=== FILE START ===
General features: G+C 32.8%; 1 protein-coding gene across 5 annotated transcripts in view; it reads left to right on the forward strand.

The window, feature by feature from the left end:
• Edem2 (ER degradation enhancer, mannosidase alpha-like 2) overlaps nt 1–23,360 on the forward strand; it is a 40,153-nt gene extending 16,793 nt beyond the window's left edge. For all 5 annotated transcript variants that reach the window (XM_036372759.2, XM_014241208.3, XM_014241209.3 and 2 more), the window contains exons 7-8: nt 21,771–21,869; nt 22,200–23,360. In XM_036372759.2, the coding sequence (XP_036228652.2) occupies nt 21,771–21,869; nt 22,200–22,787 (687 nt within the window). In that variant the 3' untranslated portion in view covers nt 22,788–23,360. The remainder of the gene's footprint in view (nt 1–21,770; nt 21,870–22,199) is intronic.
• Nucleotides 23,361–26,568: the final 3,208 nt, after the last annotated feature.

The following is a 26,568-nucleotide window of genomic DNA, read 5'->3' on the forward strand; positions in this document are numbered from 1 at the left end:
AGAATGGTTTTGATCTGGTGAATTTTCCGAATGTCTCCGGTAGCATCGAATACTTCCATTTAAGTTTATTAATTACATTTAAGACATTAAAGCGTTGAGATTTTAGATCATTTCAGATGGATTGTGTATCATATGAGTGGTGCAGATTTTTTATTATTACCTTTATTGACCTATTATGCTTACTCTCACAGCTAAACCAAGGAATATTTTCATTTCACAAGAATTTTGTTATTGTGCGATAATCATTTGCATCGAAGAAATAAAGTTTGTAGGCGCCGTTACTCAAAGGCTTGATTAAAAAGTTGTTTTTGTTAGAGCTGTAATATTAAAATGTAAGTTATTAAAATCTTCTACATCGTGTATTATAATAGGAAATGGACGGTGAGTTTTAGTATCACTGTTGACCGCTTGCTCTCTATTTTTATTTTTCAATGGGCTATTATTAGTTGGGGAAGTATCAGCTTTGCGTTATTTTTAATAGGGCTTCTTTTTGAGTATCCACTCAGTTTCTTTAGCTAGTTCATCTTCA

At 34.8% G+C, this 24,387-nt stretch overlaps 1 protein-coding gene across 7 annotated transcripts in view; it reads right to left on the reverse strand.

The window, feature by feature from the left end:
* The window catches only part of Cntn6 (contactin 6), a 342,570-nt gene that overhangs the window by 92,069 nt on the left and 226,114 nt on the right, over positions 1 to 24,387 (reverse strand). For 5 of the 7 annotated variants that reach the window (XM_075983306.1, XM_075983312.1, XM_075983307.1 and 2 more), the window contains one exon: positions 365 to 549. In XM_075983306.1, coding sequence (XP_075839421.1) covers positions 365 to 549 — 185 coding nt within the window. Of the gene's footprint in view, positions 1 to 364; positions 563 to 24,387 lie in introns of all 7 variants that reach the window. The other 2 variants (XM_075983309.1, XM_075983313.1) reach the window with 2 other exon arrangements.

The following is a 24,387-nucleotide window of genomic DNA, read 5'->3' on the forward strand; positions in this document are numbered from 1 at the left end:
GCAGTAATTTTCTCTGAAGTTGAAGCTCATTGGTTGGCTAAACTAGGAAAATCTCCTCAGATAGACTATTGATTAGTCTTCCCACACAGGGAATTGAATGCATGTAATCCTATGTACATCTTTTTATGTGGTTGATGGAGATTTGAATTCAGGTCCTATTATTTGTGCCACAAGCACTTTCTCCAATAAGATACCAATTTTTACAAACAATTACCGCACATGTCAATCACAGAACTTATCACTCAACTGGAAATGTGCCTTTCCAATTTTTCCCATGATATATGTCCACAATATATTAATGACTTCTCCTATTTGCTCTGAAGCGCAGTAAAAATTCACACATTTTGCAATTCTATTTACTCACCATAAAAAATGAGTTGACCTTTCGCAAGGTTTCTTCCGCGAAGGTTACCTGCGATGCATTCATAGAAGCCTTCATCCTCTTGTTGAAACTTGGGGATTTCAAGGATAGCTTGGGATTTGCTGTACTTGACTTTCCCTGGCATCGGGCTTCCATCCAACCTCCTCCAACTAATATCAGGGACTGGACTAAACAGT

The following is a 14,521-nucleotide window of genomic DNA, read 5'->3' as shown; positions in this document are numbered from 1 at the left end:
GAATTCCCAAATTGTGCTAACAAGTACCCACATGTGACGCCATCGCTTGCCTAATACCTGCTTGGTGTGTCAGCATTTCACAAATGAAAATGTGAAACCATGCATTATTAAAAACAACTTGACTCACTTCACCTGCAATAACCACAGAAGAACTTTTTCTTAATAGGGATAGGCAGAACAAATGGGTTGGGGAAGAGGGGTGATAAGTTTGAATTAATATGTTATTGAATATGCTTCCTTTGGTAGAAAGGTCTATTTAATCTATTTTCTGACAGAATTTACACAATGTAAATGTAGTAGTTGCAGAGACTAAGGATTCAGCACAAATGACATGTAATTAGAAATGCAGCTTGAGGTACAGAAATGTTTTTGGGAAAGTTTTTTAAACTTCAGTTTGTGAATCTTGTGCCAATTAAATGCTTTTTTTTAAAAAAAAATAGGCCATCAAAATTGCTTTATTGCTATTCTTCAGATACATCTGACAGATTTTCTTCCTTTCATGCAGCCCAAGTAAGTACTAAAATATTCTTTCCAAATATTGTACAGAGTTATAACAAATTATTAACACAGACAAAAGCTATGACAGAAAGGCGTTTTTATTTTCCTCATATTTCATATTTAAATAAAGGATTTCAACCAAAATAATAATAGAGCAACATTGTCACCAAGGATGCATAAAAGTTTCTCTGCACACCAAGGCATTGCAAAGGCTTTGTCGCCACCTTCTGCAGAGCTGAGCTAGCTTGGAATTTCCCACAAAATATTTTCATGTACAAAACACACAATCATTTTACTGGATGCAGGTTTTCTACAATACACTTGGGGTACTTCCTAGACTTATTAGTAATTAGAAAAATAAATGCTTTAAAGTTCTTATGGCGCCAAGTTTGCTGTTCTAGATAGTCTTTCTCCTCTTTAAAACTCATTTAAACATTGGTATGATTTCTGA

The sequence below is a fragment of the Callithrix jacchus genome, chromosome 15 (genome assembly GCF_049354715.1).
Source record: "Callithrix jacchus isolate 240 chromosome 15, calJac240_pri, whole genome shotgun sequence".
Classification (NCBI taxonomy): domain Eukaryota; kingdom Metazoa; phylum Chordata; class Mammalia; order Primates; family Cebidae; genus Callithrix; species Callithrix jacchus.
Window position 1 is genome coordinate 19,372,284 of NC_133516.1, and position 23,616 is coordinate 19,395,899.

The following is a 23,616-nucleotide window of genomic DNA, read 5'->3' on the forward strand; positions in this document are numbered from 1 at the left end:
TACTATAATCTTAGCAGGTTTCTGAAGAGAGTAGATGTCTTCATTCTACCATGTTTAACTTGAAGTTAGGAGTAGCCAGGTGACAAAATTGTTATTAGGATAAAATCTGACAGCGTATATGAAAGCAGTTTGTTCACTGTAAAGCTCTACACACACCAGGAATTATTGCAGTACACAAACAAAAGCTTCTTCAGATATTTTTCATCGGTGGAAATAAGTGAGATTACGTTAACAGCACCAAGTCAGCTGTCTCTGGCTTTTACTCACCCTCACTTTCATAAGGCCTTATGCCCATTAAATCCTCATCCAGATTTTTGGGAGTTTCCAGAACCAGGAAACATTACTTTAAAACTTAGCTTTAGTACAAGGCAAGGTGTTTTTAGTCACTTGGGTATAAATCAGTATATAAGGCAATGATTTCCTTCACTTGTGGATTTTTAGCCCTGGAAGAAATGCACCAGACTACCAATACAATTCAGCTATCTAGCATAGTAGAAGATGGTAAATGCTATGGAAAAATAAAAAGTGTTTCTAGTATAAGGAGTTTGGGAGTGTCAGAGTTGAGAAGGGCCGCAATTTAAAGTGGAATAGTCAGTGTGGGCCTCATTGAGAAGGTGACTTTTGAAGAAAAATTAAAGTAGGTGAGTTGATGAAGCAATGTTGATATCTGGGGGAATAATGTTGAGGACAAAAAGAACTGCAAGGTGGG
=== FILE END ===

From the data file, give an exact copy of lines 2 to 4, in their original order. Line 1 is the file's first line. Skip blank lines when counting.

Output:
The window, feature by feature from the left end:
• Edem2 (ER degradation enhancer, mannosidase alpha-like 2) overlaps nt 1–23,360 on the forward strand; it is a 40,153-nt gene extending 16,793 nt beyond the window's left edge. For all 5 annotated transcript variants that reach the window (XM_036372759.2, XM_014241208.3, XM_014241209.3 and 2 more), the window contains exons 7-8: nt 21,771–21,869; nt 22,200–23,360. In XM_036372759.2, the coding sequence (XP_036228652.2) occupies nt 21,771–21,869; nt 22,200–22,787 (687 nt within the window). In that variant the 3' untranslated portion in view covers nt 22,788–23,360. The remainder of the gene's footprint in view (nt 1–21,770; nt 21,870–22,199) is intronic.
• Nucleotides 23,361–26,568: the final 3,208 nt, after the last annotated feature.